In the last two decades, the Web has brought invaluable communication channels for companies of all sizes, and the innovative ways to reach new audiences in new ways just keep on coming. However, there is one basic communication need that has proven to be more challenging to deliver via the Web – language.
When a company launches or updates a Web site, that information is instantly available to a global audience. For some companies, this won’t matter because they are only serving a small local population, but for a growing number of businesses of all sizes, the global nature of the Web is bringing bright opportunities. For these companies, delivering information to their site visitors and customers in their own language is critical to compete in a global market.
To help global companies address the needs of their diverse customer base and encourage them to make purchases, Mark Tapling, president and CEO of Language Weaver, offers the following tips for translating Web content.
Ten Reasons Why the IT Job Market Is Hot in 2010
IT remains a great career path for people already in the field, and for those considering it.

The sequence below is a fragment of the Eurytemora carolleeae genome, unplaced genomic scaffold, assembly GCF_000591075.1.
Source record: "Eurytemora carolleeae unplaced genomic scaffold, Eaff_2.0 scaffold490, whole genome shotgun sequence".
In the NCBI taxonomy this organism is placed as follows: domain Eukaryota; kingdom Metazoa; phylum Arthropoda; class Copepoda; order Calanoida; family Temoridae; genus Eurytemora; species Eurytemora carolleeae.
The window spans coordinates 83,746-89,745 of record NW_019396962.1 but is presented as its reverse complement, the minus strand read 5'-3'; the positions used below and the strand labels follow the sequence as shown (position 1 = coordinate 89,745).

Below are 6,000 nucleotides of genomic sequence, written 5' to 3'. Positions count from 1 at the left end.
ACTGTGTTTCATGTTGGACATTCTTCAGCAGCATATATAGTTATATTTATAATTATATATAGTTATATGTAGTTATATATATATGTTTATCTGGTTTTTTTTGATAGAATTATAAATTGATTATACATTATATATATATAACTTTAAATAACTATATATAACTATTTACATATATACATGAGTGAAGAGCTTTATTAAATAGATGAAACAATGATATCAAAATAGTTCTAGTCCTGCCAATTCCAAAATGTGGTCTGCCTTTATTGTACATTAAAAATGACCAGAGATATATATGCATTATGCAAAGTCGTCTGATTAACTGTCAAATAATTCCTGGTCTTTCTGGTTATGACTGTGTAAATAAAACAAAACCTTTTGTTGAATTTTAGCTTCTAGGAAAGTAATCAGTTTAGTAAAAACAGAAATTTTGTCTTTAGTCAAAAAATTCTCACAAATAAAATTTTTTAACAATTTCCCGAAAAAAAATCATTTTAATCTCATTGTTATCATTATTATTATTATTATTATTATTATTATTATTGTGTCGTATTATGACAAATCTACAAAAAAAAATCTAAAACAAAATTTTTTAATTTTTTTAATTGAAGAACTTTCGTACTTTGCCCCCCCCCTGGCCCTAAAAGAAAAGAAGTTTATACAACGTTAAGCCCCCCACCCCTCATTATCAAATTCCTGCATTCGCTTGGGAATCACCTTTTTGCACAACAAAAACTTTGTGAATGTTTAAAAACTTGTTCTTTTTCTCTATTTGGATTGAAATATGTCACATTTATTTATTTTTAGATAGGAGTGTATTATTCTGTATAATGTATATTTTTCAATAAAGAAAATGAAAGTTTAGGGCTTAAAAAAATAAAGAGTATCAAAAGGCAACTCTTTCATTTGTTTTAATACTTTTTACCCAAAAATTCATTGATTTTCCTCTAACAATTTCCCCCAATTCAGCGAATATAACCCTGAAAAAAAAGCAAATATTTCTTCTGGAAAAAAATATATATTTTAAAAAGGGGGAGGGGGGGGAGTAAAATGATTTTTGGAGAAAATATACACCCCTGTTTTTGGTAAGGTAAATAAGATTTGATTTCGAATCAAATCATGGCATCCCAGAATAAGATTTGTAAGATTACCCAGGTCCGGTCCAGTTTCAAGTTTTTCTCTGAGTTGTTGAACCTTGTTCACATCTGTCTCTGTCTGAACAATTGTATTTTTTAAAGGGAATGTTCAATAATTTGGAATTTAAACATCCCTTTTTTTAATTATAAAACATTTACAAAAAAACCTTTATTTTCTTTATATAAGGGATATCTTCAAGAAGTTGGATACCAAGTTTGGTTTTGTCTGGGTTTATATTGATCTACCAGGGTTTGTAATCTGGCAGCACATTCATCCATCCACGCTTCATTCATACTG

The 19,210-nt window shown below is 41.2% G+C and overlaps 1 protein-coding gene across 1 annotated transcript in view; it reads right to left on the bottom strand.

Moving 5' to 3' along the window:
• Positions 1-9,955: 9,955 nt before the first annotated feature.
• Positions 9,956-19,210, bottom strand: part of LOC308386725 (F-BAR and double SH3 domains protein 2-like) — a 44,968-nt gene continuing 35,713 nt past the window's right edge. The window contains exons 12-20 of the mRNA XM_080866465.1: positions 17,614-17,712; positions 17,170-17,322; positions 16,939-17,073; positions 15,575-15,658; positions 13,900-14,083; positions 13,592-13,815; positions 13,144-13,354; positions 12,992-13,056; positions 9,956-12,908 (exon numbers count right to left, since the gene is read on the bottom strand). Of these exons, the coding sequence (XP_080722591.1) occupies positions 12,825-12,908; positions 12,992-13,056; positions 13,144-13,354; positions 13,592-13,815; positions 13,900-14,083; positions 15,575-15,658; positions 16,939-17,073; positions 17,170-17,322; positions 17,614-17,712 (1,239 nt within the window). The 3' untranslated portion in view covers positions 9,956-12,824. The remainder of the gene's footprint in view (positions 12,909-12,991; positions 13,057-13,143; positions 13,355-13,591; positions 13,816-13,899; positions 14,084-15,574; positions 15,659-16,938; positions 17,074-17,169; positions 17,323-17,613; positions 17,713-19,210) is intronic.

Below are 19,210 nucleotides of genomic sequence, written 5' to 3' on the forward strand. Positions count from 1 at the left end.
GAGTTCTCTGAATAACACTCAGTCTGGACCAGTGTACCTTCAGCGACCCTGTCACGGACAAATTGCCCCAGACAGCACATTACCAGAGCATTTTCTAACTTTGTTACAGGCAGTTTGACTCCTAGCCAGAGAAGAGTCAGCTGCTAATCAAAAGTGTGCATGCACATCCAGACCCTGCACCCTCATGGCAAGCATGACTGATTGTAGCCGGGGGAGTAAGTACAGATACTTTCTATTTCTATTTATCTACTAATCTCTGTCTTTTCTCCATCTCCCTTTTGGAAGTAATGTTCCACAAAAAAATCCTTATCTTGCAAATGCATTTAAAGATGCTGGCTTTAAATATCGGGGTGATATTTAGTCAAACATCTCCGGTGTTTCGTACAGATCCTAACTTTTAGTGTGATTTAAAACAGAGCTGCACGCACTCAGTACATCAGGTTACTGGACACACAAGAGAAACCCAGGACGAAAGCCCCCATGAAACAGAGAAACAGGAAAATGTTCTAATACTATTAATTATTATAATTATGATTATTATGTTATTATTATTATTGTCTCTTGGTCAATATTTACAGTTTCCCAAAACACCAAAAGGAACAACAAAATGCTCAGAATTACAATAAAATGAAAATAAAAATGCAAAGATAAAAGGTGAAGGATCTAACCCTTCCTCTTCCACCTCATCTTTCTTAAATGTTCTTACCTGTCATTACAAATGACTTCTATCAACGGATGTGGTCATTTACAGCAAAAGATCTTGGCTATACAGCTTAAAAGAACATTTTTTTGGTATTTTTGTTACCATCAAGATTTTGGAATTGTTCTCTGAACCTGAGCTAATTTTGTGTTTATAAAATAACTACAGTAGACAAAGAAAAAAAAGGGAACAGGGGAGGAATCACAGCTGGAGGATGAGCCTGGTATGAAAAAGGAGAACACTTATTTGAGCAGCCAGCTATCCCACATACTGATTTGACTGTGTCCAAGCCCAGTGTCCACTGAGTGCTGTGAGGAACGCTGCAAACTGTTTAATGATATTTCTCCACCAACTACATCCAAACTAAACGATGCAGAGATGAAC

Seven Issues Making Life Difficult for Windows Phone 7
Can Microsoft beat the odds and make Windows Phone 7 a success?
Why IT Projects Fail
Recognize the early warning signs of imminent project failure.
Data has shown that 56 percent of websites either do a poor job of optimizing images or don’t do it at all. What can be done when optimizing images for websites and what should you avoid? ... More >>
In order to maintain customers, it's more important than ever that they feel fully valued and supported in their experience. This is what builds customer loyalty. ... More >>
Live streaming makes it possible to target key opinion leaders and influential executives crucial to the streaming entity's enterprise. ... More >>